• 1 Tablespoon of unsweetened coconut, lightly toasted.

Place spinach in covered pot, with just enough water to cling to leaves. Cook just until spinach is wilted and tender. Set aside. 

Saute minced onion in butter. Stir in coconut milk, nuts, salt and chili pepper. Add to spinach. Reheat and serve in heated bowl. Top with toasted coconut.

This recipe is especially good if you are on a coconut oil diet! If you want to learn more about how to lose weight with coconut oil, check out my website at http://coconut-oil-diet.com.

Continue Reading Coconut Spinach

Coconut Spinach

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Ingredients:

  • 2 cups unsweetened coconut milk
  • 4 large baking potatoes
  • 1/2 cup unsweetened dried coconut
  • 1/2 cup flour
  • 1 teaspoon baking powder
  • 1/4 tsp. Salt
  • 3 free range eggs, beaten
  • Coconut oil
  • 1/2 cup butter, melted, for serving

Directions:

Boil the potatoes in their skins, cool slightly and peel. Mash the potatoes. Add the eggs.

Sift the flour together with the baking powder and salt. Beat this mixture
into the potato and egg mixture.

Add the coconut milk. Drop batter by large spoonfuls onto a hot heavy frying pan, well-greased with coconut oil. Turn the pancakes when golden on one side (3-4 minutes). Cook until the second side is golden brown.

Serve with the melted butter on the side. Serves 4 to 6.



This recipe is especially good if you are on a coconut oil diet! If you want to learn more about how to lose weight with coconut oil, check out my website at http://coconut-oil-diet.com

Continue Reading Coconut Potato Pancakes (also called Coconut Fritters)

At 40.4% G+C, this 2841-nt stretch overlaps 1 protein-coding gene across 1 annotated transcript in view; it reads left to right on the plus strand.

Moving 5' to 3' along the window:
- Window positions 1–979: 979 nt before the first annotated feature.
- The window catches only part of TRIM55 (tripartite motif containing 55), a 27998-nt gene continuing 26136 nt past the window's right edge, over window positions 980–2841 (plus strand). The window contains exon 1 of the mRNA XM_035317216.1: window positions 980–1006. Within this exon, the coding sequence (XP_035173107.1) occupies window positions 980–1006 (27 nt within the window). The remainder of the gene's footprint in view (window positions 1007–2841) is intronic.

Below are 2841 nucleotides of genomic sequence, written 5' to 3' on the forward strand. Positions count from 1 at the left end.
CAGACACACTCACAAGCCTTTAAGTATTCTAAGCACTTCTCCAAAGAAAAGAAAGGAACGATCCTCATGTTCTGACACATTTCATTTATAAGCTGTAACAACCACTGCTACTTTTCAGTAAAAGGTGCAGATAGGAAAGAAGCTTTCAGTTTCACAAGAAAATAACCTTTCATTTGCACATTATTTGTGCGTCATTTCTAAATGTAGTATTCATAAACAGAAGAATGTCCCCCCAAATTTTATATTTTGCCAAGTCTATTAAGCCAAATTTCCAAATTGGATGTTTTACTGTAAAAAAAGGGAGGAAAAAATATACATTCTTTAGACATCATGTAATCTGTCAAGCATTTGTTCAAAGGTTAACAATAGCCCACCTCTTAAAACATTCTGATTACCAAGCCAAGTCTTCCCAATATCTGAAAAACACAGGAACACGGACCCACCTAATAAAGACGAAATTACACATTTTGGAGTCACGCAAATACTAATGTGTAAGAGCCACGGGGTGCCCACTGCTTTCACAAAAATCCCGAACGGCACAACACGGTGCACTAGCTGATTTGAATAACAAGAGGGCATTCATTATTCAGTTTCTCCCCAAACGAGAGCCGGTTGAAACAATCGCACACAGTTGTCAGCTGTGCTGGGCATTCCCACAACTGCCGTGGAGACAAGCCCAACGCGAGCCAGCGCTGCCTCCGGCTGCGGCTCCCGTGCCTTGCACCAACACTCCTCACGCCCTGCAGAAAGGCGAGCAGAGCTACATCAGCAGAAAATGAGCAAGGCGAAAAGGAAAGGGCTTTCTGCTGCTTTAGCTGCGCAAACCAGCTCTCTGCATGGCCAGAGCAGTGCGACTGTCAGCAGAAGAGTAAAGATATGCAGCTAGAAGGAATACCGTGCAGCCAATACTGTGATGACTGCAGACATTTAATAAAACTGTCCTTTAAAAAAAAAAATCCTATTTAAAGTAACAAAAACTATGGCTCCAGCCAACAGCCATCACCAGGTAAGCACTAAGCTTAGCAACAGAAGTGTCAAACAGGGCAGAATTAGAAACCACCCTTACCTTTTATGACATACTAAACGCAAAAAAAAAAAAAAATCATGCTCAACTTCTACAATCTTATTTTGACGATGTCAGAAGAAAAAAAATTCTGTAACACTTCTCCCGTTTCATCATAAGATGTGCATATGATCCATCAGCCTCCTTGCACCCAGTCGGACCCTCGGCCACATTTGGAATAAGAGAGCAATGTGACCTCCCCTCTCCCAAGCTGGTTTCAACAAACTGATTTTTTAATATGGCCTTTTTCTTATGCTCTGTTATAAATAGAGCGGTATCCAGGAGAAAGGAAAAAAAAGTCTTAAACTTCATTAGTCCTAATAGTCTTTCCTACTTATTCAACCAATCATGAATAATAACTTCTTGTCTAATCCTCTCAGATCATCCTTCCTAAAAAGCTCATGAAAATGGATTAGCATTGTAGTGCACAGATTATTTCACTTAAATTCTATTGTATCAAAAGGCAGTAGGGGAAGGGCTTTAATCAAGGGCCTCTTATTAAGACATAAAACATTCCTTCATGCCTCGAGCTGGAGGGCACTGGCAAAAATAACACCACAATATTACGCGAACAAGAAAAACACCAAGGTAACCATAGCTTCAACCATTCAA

Coconut Potato Pancakes (also called Coconut Fritters)

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We all know it’s impossible to get the kids to fall in love with vegetables, but we’ve got the recipes to help you trick them!

How many of you have struggled with getting your kids to eat vegetables? Because I have! Though I don’t have kids of my own just yet when my niece sees anything on her plate she’ll have a temper tantrum. It has become impossible to make her fall in love with vegetables. Today, on Eat Your Vegetable Day, I’ve looked on recipes to trick our kids into thinking they’re not eating veggies. How smart is that!?

Hidden Veggie Burgers

This recipe from Tasty is one that will have the kids asking for a second burger.

Ingredients needed:

2 lb of ground beef

1 tablespoon of salt

1 teaspoon of black pepper

1 teaspoon of garlic powder

1 teaspoon of onion powder

2 carrots (shredded)

2 head of broccoli (shredded)

12 cheese slices

12 burger buns

Kelapo Coconut Oil Non-Stick Cooking Spray

In a large bowl, add the ground beef, salt, pepper, garlic powder, and onion powder. Using your hands mix the seasoning with the ground beef and make sure that it’s evenly distributed. Using a shredder, shred the carrots and the broccoli heads and add to the ground beef. Use your hands to mix the veggies with the ground beef. Once mixed together, make 12 small patties by shaping them in your hands. Spray the Kelapo Coconut Oil Spray on the skillet and make about 3 to 4 patties at a time. Top with cheese on the skillet before serving the patty so the cheese melts. Serve on buns with ketchup and mustard. Your kids won’t be able to tell the difference!

Broccoli Pesto Pasta

This pasta may have a green sauce, but your kids will see noodles and definitely not give it a second guess when eating them.

Ingredients needed:

1 cup of broccoli florets (steamed)

1 large handful of fresh basil

1 garlic clove

½ cup of grated parmesan

Salt (to taste)

½ cup of olive oil (more if needed)

Boil up your kid’s favorite pasta then drain and set aside. In a food processor add the broccoli, basil, garlic, parmesan, and salt. Pulse all the ingredients together until they are finely chopped. In between pulses, pour in the olive oil a little bit at a time. Scrape the sides, and check if the consistency is that of pesto sauce. If not, add a bit more olive oil and pulse again.

Peace, love and Kelapo

-Gabriella

Continue Reading Eat Your Vegetables

Eat Your Vegetables